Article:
After a brief time-out while its servers were protected from the flooding in Colorado, the National Snow and Ice Data Center's (NSIDC) website was back this week, just in time for its scientists to declare that the 2013 melt season had come to a close. If you're a fan of ice, it was a good year for you. After a truly staggering ice loss last year, this summer's melt was nowhere near as severe, and in fact clusters in with the conditions that were typical at the end of last decade.
Enlarge / This year's melt, shown in light blue, is about the same as the one seen in 2009, making for a sharp contrast with last year's record.
If you've been following this for several years, you should note that the grey area, which shows two standard deviations from the average, is broader than it has been in years past. That's because the NSIDC has changed its baseline, extending it a decade to cover 1981-2010. That means it now extends into the era where ice has been shrinking rapidly. That broadens the distribution of the data, thereby increasing the standard deviation. This has the effect of making everything look a bit less severe, or a bit closer to "normal" conditions.
The reason for the greater retention of ice is pretty simple: cooler weather. In contrast to past years, when warm air parked over parts of the Arctic, this year saw a blob of cool air protecting the ice. Just about anything other than a near-total wipeout would have looked good compared to 2012, but the cool air has pushed 2013 down to the sixth-lowest ice extent on record. That's not to say that the downward trend in Arctic ice has been reversed (as you can see in the graph below), but it does suggest that the huge loss in 2012 hasn't pushed the Arctic into a completely different behavior pattern.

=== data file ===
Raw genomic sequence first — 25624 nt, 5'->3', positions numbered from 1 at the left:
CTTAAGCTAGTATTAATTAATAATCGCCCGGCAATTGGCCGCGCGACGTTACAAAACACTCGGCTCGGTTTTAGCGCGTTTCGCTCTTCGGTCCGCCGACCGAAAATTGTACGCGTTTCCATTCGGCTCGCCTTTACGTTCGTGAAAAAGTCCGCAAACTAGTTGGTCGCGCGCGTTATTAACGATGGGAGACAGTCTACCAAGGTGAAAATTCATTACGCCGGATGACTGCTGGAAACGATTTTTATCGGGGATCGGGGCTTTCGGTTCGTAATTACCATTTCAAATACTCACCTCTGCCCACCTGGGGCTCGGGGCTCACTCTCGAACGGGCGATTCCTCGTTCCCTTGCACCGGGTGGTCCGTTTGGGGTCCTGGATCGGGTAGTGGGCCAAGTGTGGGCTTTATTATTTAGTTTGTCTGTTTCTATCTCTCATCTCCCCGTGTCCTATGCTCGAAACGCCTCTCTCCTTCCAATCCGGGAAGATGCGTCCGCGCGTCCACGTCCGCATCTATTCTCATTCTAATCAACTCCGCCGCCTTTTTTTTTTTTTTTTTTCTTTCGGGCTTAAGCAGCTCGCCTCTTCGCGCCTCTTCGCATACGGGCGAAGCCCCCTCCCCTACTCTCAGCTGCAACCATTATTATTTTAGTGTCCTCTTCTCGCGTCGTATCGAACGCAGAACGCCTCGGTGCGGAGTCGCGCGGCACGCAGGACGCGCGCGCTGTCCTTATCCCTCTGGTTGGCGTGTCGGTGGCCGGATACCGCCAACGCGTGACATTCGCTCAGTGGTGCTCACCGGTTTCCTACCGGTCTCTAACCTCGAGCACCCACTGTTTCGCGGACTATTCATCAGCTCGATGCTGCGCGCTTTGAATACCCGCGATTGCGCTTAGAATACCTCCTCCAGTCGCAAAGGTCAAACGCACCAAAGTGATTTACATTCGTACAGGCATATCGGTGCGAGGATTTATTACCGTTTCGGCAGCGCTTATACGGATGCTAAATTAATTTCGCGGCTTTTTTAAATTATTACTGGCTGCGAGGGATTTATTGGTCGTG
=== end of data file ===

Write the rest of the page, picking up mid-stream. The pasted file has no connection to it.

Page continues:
Enlarge / Trends in sea ice for the last few decades, as measured in July.
Meanwhile, at the other pole, sea ice is reaching its annual maximum. The dynamics of Antarctic ice are completely different, as it's partly fed by the ice sheets of the continent's interior and very exposed to the often violent Southern Ocean. Because of these different dynamics, there has been little change in the seasonal changes since we've been monitoring, with all years clustered tightly around the average. Nevertheless, this year saw a weaker melt lead to a new record high for this winter's freeze, barely edging out last year.
We've seen at least two different explanations for why Antarctic ice may be growing even as the continent nearby warms. If the scientific community reaches a consensus, we'll let you know ( via arstechnica.com ).